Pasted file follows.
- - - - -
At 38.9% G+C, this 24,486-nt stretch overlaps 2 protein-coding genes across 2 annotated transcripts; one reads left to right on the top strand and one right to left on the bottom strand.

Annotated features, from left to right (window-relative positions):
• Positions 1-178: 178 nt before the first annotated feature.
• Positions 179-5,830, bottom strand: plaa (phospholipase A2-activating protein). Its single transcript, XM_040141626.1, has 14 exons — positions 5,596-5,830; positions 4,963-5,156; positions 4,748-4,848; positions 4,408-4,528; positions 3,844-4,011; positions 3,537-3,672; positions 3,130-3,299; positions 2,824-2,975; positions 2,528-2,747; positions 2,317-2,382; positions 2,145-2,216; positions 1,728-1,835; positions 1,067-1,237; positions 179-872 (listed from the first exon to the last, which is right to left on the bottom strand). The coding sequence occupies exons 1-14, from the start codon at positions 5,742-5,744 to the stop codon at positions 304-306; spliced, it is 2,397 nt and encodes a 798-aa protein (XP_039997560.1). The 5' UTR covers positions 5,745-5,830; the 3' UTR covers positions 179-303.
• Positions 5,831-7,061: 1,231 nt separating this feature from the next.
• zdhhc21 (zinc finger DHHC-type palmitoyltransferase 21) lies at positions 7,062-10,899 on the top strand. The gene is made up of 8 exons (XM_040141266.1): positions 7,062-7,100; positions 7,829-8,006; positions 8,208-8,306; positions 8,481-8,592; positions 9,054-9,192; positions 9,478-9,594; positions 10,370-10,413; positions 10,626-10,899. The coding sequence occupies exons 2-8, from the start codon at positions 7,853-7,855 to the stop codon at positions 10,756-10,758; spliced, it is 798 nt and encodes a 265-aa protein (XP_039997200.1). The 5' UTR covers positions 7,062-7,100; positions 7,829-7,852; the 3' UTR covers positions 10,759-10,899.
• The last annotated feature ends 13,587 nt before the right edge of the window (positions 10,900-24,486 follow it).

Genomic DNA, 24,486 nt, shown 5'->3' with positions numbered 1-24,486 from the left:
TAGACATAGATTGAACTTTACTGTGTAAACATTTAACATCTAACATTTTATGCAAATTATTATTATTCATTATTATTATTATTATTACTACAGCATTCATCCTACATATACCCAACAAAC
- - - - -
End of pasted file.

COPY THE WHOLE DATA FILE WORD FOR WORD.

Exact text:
At 38.9% G+C, this 24,486-nt stretch overlaps 2 protein-coding genes across 2 annotated transcripts; one reads left to right on the top strand and one right to left on the bottom strand.

Annotated features, from left to right (window-relative positions):
• Positions 1-178: 178 nt before the first annotated feature.
• Positions 179-5,830, bottom strand: plaa (phospholipase A2-activating protein). Its single transcript, XM_040141626.1, has 14 exons — positions 5,596-5,830; positions 4,963-5,156; positions 4,748-4,848; positions 4,408-4,528; positions 3,844-4,011; positions 3,537-3,672; positions 3,130-3,299; positions 2,824-2,975; positions 2,528-2,747; positions 2,317-2,382; positions 2,145-2,216; positions 1,728-1,835; positions 1,067-1,237; positions 179-872 (listed from the first exon to the last, which is right to left on the bottom strand). The coding sequence occupies exons 1-14, from the start codon at positions 5,742-5,744 to the stop codon at positions 304-306; spliced, it is 2,397 nt and encodes a 798-aa protein (XP_039997560.1). The 5' UTR covers positions 5,745-5,830; the 3' UTR covers positions 179-303.
• Positions 5,831-7,061: 1,231 nt separating this feature from the next.
• zdhhc21 (zinc finger DHHC-type palmitoyltransferase 21) lies at positions 7,062-10,899 on the top strand. The gene is made up of 8 exons (XM_040141266.1): positions 7,062-7,100; positions 7,829-8,006; positions 8,208-8,306; positions 8,481-8,592; positions 9,054-9,192; positions 9,478-9,594; positions 10,370-10,413; positions 10,626-10,899. The coding sequence occupies exons 2-8, from the start codon at positions 7,853-7,855 to the stop codon at positions 10,756-10,758; spliced, it is 798 nt and encodes a 265-aa protein (XP_039997200.1). The 5' UTR covers positions 7,062-7,100; positions 7,829-7,852; the 3' UTR covers positions 10,759-10,899.
• The last annotated feature ends 13,587 nt before the right edge of the window (positions 10,900-24,486 follow it).

Genomic DNA, 24,486 nt, shown 5'->3' with positions numbered 1-24,486 from the left:
TAGACATAGATTGAACTTTACTGTGTAAACATTTAACATCTAACATTTTATGCAAATTATTATTATTCATTATTATTATTATTATTACTACAGCATTCATCCTACATATACCCAACAAAC